Teapots on three feet were an early development in British ceramics but they were usually quite a bit smaller than this one, which is five and three-quarters inches tall and eight and a quarter inches from handle to spout. The glaze is dense black and very lustrous, and when you look inside you can see clearly the finger marks of the craftsman who fashioned it on the potter’s wheel over 250 years ago. This type of ware is collectively known as Jackfield, though the pottery in Jackfield, Shropshire, run by Richard Thursfield was only one of many potteries making this kind of earthenware. Numerous small chips remain on the edge of the lid, the opening and the spout, and one foot has a small glaze touchup, but they testify to the great age of the teapot and I decided to present this teapot as is, showing its pedigree. No cracks or major chips.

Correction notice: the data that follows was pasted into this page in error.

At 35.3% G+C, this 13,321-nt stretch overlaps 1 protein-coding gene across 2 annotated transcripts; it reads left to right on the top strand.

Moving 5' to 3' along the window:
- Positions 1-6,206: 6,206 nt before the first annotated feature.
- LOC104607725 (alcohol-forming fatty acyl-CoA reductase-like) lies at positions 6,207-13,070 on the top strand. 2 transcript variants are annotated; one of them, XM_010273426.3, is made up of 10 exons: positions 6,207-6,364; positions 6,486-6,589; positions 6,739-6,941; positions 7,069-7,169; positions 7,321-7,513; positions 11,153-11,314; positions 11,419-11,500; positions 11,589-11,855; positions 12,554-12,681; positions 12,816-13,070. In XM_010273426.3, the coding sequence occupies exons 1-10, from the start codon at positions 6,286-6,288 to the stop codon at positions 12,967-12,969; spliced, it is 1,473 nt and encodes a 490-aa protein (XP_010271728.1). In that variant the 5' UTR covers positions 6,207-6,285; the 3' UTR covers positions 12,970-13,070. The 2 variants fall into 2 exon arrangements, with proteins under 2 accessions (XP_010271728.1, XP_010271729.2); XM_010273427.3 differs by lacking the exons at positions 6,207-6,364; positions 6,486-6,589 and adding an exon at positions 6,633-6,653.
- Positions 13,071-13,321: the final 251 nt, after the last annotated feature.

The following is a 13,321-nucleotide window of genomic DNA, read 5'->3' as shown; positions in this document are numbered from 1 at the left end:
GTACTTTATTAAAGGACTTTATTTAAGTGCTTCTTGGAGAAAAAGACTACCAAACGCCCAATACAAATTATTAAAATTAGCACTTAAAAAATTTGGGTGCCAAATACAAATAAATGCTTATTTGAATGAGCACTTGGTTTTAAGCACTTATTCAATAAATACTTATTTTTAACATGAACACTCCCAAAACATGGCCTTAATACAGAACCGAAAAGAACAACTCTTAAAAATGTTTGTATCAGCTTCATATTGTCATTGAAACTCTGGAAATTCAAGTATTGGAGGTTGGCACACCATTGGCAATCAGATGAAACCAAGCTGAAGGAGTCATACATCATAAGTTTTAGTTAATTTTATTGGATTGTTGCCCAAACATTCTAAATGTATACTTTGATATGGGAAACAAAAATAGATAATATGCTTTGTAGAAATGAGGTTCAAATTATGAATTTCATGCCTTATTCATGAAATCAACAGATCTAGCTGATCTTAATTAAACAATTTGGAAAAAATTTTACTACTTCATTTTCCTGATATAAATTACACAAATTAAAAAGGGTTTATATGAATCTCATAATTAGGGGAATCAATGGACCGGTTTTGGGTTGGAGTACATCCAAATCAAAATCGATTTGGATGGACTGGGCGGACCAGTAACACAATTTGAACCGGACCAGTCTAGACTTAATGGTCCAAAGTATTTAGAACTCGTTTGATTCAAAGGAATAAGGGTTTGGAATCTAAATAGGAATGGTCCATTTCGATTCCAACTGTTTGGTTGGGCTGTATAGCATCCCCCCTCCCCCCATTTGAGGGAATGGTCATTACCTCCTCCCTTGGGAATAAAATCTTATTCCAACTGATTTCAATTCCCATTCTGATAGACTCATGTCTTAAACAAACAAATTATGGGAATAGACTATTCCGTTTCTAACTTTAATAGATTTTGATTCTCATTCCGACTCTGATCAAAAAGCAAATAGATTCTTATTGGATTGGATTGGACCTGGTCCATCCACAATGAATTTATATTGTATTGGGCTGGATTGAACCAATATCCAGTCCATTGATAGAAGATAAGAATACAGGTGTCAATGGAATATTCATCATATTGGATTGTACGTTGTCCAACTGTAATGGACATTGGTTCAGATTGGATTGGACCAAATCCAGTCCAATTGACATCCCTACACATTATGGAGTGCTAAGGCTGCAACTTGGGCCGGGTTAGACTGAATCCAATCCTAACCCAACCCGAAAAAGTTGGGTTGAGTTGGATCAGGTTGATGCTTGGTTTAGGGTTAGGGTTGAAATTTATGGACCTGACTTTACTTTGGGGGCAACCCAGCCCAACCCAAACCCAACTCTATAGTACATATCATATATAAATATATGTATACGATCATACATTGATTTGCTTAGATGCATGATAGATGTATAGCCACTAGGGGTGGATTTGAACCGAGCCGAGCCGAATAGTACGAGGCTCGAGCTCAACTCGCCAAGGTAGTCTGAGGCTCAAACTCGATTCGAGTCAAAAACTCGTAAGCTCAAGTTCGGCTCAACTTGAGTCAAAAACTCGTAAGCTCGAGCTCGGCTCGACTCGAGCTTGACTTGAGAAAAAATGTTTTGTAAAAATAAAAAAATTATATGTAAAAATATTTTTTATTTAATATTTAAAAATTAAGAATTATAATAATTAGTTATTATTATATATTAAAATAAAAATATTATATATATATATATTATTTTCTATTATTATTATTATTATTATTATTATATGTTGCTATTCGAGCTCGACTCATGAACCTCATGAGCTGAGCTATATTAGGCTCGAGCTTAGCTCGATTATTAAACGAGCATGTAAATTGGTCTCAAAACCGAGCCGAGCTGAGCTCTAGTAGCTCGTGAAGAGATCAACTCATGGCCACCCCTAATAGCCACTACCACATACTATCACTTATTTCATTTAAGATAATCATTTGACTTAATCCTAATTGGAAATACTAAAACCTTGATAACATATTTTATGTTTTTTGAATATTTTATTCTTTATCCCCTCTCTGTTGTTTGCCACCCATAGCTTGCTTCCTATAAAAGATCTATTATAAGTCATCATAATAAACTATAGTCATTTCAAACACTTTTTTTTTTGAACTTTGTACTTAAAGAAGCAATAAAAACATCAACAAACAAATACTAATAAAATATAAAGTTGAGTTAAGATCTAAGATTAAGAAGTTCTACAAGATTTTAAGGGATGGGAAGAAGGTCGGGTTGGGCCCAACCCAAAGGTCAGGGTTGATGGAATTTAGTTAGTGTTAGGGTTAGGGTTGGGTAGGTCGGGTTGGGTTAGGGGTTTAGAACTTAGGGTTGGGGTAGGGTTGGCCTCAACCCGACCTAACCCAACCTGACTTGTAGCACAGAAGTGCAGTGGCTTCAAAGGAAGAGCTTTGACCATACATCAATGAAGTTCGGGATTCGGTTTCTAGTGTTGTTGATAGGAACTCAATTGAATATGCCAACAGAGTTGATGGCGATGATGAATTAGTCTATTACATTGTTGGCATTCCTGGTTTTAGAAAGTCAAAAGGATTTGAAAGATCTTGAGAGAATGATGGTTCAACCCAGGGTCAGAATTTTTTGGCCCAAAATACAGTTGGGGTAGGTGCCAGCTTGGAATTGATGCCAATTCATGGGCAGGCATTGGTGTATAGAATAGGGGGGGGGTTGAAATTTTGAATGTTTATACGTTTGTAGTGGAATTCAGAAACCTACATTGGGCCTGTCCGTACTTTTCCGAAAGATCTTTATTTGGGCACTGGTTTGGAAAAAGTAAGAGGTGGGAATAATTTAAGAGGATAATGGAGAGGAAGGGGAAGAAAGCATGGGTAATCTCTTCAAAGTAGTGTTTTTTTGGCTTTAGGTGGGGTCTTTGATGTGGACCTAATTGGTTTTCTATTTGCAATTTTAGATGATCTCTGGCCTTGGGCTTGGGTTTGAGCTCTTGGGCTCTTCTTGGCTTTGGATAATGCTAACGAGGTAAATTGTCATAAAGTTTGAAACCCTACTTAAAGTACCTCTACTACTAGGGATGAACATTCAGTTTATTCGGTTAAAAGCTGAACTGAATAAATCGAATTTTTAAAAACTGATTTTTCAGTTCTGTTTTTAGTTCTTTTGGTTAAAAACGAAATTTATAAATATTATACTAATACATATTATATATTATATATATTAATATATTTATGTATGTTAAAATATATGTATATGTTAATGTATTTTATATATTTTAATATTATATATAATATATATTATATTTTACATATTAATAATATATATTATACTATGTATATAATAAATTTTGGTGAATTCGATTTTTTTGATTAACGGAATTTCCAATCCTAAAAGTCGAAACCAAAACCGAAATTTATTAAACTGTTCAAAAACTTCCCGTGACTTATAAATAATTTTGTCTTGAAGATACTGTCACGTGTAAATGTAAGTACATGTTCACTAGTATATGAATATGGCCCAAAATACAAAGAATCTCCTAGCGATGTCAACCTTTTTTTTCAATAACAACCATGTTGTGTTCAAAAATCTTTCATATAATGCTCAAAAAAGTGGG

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Pottery, Staffordshire
Staffordshire • Staffordshire

Laureate Antiques

Large Jackfield 18thc. British Staffordshire Teapot on Three Feet c.1760.


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